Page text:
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Bill tightens wiretapping procedures by Greece’s National Intelligence

Greece’s  government has posted online for public consultation a draft legislation with the aim to optimize the wiretapping procedures the National Intelligence Service (EYP) is required to take to wiretap citizens. At the same time, the draft bill updates the process of lifting the confidentiality of communications, and upgrades the use of illegal spyware by companies and individuals to a felony from a misdemeanor.

The joint legislative initiative by the ministers of Justice, Kostas Tsiaras and of State Giorgos Gerapetritis has the title “Procedure for lifting the confidentiality of communications, cybersecurity and protection of citizens’ personal data.”

The state can still purchase spyware, but procedures are tightened and made more transparent. The acquisition must be announced by ministerial decree and approved by the Council of State, Greece’s highest administrative court.

The National Intelligence Service can no longer buy spyware on its own.

The bill includes a provision allowing the person whose communications confidentiality is affected to be briefed, but only three years after the fact and provided that the revelation does not negatively impact state security.

To tap politicians’ phones, the Parliament speaker must be notified, and approve.

EYP itself can only be led by a director who is either an active or retired senior diplomat or high-ranking officer. This would preclude the appointment of people such as Panagiotis Kontoleon, a security firm executive, who was made director days after the present conservative government came to power in 2019 and who resigned in the wake of the wiretapping revelations, notes daily kathimerini.

The bill comes after the wiretapping revelations during recent months that politicians, journalists and others had their cellphones hacked with the Israeli-made Predator spyware. The first person whose cellphone was revealed to have been tapped was leader of socialist PASOK, Nikos Androulakis.

The bill is revealed also a few days after the Greek Authority for Communication Security and Privacy(ADAE) reported of thousands for surveillances for reasons of “national security.”

According to the ADAE report, the 2021 progress report lists 15,475 prosecutor’s orders that involved declassification for national security reasons, compared to 13,751 in 2020 and 11,680 in 2019. In addition, it highlights that the government’s decision to ban disclosure of surveillance for national security reasons is incompatible with the European Convention on Human Rights, daily efsyn and other media reported.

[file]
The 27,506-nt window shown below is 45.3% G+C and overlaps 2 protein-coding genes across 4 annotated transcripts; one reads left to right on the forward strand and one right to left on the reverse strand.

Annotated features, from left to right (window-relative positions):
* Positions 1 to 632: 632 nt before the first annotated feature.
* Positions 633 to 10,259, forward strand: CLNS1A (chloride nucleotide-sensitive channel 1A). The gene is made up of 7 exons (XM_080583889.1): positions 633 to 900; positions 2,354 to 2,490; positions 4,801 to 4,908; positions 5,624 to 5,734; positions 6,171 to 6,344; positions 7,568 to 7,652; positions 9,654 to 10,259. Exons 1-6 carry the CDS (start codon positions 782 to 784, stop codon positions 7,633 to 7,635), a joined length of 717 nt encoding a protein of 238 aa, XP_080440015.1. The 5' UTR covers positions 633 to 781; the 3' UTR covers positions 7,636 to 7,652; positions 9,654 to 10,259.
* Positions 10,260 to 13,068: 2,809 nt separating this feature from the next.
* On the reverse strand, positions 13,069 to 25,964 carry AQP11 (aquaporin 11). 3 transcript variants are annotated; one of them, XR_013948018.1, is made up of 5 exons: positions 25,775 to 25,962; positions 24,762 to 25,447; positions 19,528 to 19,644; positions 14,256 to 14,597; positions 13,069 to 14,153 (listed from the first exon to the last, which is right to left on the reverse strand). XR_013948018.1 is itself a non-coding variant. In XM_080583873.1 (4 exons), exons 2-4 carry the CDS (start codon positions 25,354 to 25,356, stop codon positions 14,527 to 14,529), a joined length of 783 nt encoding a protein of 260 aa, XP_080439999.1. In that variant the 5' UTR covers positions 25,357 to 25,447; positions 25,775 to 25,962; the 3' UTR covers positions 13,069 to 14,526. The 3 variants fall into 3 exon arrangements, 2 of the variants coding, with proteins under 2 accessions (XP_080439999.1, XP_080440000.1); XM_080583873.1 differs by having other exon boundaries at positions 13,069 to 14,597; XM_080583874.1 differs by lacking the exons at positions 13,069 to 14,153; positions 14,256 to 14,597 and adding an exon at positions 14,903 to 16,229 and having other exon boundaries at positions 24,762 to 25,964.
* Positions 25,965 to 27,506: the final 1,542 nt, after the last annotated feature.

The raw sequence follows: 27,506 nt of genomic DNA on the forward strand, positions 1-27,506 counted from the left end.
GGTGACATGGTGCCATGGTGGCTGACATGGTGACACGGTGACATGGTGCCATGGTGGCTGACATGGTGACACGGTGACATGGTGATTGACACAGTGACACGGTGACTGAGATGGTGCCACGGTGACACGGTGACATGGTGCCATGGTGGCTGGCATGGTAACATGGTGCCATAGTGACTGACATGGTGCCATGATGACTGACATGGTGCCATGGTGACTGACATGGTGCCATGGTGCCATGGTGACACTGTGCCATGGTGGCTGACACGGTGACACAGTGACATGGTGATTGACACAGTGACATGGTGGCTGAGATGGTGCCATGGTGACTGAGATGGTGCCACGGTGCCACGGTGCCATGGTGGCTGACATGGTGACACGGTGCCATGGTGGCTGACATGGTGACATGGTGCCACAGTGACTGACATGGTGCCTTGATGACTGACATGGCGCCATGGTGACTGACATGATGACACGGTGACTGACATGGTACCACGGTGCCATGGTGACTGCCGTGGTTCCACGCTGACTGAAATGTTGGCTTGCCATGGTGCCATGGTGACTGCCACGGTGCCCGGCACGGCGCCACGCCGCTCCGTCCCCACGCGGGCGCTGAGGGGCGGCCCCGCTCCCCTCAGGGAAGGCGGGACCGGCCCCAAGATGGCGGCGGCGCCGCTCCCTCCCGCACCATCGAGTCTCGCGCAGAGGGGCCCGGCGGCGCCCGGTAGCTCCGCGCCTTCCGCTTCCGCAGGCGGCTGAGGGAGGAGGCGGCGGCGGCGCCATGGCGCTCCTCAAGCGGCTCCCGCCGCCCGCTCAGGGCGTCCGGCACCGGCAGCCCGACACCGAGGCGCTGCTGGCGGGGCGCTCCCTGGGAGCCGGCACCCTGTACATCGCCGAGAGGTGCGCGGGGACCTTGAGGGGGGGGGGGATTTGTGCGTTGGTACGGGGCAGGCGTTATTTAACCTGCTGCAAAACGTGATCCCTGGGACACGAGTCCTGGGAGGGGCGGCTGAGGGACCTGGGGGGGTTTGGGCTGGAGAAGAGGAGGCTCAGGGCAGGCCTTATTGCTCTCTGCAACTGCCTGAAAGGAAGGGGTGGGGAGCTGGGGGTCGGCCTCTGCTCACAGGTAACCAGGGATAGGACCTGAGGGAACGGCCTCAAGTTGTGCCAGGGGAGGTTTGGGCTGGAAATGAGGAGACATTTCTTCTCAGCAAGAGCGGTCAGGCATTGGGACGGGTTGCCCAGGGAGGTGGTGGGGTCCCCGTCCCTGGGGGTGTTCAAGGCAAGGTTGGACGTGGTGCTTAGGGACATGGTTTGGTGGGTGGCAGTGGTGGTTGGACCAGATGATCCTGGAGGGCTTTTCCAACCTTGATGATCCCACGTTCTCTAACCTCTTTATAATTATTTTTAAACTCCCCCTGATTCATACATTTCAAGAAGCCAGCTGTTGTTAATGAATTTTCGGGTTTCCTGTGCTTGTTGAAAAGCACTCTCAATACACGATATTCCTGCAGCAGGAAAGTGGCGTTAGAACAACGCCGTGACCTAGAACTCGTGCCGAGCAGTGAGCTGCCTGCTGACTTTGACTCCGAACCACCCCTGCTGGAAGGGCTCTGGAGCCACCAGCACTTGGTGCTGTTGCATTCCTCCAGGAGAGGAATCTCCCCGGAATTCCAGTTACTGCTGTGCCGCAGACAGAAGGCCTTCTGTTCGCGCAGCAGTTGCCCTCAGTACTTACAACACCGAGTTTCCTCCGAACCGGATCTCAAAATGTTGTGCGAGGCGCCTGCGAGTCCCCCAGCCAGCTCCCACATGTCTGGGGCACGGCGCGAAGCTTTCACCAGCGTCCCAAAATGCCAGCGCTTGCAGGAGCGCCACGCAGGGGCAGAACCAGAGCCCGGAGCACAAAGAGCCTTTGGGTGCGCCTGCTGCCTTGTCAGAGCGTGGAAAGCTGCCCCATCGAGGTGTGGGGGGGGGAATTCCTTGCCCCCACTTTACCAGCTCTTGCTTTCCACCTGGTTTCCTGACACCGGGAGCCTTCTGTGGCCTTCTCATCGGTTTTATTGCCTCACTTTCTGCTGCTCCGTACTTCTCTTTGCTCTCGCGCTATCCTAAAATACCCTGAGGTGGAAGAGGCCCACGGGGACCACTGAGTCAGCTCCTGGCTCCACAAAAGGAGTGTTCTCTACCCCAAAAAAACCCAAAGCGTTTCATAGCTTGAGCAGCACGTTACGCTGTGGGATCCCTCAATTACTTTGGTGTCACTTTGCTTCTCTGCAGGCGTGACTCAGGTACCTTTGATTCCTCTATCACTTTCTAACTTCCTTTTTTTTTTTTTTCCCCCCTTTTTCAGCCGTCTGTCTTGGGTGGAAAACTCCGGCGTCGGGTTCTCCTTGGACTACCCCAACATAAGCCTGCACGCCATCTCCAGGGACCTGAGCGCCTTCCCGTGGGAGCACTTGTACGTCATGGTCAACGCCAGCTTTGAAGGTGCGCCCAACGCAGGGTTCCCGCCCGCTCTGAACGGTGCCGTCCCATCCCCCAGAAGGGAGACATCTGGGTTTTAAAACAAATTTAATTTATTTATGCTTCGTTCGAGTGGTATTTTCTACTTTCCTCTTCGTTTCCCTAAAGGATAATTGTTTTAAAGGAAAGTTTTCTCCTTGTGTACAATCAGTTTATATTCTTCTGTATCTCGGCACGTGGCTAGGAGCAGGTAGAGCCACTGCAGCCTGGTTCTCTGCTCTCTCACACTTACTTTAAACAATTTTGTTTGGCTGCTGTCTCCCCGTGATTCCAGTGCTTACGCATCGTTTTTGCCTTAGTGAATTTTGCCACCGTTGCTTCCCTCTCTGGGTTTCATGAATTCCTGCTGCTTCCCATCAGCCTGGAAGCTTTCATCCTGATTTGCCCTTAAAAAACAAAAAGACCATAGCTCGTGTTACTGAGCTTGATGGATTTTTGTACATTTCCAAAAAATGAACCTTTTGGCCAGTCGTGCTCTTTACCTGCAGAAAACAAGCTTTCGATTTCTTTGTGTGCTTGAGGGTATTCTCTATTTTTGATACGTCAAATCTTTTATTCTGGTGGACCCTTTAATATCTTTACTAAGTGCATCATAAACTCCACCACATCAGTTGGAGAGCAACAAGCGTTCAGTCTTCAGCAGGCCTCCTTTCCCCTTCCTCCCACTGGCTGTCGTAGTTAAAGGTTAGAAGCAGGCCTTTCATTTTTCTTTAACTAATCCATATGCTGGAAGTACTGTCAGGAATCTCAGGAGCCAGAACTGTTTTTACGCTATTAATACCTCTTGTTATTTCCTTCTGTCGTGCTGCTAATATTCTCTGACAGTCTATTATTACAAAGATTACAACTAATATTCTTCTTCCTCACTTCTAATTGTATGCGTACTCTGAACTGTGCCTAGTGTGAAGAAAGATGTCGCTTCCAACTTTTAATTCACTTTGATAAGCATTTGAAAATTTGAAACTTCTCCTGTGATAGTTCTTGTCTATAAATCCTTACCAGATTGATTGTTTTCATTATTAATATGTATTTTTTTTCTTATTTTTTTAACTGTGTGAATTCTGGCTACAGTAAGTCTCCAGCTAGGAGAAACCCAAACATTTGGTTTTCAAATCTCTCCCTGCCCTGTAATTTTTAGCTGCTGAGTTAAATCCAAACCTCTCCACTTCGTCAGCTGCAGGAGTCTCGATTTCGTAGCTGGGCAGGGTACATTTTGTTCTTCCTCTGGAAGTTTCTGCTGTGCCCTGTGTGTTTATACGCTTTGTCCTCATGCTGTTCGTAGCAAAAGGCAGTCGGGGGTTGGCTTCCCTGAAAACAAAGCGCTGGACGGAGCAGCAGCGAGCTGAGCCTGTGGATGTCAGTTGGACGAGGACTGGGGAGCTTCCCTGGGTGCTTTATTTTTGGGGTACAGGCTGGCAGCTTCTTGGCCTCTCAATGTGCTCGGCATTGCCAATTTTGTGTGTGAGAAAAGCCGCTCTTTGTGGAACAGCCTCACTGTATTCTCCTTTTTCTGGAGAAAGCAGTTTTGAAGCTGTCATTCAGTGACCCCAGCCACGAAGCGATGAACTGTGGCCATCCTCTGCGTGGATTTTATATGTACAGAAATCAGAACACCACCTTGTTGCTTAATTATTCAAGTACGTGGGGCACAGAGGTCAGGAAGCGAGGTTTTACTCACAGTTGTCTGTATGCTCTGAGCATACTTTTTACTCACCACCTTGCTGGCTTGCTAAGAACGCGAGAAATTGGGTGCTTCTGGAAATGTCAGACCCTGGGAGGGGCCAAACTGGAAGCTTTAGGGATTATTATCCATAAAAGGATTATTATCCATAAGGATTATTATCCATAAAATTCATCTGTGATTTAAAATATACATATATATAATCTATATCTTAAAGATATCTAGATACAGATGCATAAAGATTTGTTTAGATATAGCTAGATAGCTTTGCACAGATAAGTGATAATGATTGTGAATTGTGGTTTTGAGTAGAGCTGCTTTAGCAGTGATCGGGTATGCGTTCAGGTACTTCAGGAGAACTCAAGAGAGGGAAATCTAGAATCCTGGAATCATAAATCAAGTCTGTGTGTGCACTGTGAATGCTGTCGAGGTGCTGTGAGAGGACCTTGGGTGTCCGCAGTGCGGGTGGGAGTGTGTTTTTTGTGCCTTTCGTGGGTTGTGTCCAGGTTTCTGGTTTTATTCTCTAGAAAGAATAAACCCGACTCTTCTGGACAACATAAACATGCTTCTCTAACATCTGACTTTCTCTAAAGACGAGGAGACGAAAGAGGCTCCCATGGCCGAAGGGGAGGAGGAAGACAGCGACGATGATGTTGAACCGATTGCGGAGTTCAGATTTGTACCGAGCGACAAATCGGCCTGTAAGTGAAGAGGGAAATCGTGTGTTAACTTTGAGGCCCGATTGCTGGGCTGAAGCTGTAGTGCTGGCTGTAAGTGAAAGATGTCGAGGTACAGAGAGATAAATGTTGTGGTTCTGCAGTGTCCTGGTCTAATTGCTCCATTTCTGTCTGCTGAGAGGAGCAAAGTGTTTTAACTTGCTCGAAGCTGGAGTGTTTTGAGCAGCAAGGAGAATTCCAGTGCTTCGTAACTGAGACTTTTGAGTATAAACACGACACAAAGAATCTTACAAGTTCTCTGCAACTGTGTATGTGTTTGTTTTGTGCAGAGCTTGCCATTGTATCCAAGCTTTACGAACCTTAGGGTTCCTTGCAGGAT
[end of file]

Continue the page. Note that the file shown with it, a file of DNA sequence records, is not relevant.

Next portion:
In a Q&A section of the new draft bill, the government defines among others:

2. For what reasons can communications be legally declassified?

According to Article 19 of the Constitution, secrecy is lifted for reasons of national security or to investigate particularly serious crimes by decision of a judicial authority.

3. What is “national security” on the basis of which declassification may be lawful?

To date, there is no definition in the law. With the bill “reasons of national security” are characterized the reasons that are concluded with the protection of the basic functions of the state and the fundamental interests of society and include the prevention and suppression of activities capable of causing harm to the constitutional, political, economic or social structures of the country such as, in particular, reasons related to national defense and security, foreign policy, energy security, cyber security and protection against other hybrid threats, protection of the currency and the national economy, protection from humanitarian crisis, public health and environmental protection. – more details in Greek here.

The public consultation runs until November 22.

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